CS: Will you see the film?
Gibson: Oh yeah, I’ll have a look. It’ll be fun. I think he’s a good actor. He commits completely and he looks great. There’s this scary thing about him which is kind of right for that. Tom needed to sit down and talk more than I did. I’m really happy about that. But I hope they do a great job. I’m a big fan of George’s.
CS: Is there a character at all that you played that you’d like to revisit?
Gibson: Nah. I’ve done it. There are new challenges.
CS: And there’s no way you’ll be enticed into doing a “Lethal 5.”
Gibson: No I think the way things are going with “Total Recall,” they’ll just remake those somehow. Though it’s really tough to replace Danny. He was so amazing in those things. It was a good gig for us. It worked. But we knew it would.
CS: Do you regret doing four movies?
Gibson: No, I had fun on every one of them and they were lucrative and good to me. And they really afforded me the opportunity to slow down and pick things and do things that really interested me. Like this “Gringo” thing which didn’t pay but it was a good thing to have done.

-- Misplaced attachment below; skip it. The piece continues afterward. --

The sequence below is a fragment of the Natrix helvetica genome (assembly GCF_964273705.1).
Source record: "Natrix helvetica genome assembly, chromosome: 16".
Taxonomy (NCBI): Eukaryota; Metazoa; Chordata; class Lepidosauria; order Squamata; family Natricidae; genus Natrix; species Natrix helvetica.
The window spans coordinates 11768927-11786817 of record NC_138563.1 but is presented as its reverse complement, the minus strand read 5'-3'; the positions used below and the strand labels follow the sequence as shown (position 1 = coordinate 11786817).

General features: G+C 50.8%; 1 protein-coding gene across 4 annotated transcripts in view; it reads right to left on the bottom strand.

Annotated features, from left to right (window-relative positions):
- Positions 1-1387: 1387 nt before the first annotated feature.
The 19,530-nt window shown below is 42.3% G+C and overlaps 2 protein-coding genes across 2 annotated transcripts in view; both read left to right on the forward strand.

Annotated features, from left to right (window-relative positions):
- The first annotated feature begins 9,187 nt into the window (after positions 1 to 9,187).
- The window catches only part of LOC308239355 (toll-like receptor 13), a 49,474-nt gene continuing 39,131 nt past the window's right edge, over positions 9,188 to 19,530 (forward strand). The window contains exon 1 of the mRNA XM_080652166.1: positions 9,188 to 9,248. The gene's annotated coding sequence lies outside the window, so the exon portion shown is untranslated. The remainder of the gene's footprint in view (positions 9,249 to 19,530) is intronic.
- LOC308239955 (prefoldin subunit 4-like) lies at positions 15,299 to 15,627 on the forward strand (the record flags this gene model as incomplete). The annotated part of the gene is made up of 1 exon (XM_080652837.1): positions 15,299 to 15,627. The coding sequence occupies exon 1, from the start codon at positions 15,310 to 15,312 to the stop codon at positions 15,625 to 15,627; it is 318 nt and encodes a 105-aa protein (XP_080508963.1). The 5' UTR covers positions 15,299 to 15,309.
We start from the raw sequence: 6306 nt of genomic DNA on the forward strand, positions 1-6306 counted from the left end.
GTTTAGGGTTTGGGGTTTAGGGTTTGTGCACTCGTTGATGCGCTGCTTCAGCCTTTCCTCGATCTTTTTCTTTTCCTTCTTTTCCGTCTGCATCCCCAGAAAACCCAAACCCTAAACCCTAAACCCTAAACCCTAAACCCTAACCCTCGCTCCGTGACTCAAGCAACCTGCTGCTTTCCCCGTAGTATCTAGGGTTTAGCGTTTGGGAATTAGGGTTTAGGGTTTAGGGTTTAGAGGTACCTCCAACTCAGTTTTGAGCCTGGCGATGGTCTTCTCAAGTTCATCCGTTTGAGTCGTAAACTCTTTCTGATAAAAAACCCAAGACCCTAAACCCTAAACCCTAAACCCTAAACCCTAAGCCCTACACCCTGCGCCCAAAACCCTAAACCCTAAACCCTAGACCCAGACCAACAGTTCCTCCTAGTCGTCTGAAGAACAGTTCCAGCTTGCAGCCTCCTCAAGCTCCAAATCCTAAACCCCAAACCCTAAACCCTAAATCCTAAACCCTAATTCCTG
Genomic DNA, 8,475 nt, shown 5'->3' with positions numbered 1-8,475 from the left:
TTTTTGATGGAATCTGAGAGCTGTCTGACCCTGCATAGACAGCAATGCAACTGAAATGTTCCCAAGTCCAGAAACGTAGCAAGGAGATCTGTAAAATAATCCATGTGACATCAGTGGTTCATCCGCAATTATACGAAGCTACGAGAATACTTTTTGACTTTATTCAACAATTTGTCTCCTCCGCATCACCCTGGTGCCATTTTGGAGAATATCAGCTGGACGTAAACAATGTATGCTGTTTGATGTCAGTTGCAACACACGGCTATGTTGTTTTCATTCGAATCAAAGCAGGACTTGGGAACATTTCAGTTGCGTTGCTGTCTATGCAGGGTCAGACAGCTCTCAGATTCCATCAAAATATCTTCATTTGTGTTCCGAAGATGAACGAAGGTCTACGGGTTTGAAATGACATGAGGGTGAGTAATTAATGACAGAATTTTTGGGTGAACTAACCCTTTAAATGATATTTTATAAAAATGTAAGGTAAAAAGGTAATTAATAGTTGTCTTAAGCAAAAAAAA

CS: Robert Downey went out of his way to publicly support you as you did him when he was going through personal crises. Is Hollywood ultimately a forgiving town?
Gibson: No it’s not. They have to forget. I don’t even think they’re vindictive. I don’t think they think there’s reason to forgive. And forgive what to begin with? What are they asking for? It’s almost like can you please forgive me for what? What did I do, really? It is kind of ridiculous. So it’s kind of hard to pinpoint exactly what needs to be forgiven and I don’t consider that anything does because I didn’t hurt anyone. But you know, hey that’s life. It ain’t easy and it’s not fair. You’ve just got to slip the old water off the back and move on.
CS: Do you have a thick skin?
Gibson: I’ve developed one. I wasn’t born that way but I have a hide like a rhinoceros.
CS: Now looking at what’s going on with upcoming projects. What’s the status on the Viking movie, which is still called “Berserker” I presume?
Gibson: It’s still called “Berserker” and I believe it’s going forward. I’ve talked to actors and stuff, and there are some good names attached who want to do it.
CS: But not DiCaprio?
Gibson: He’s pretty busy, so no.
CS: Is it still a violent Viking movie in the original language?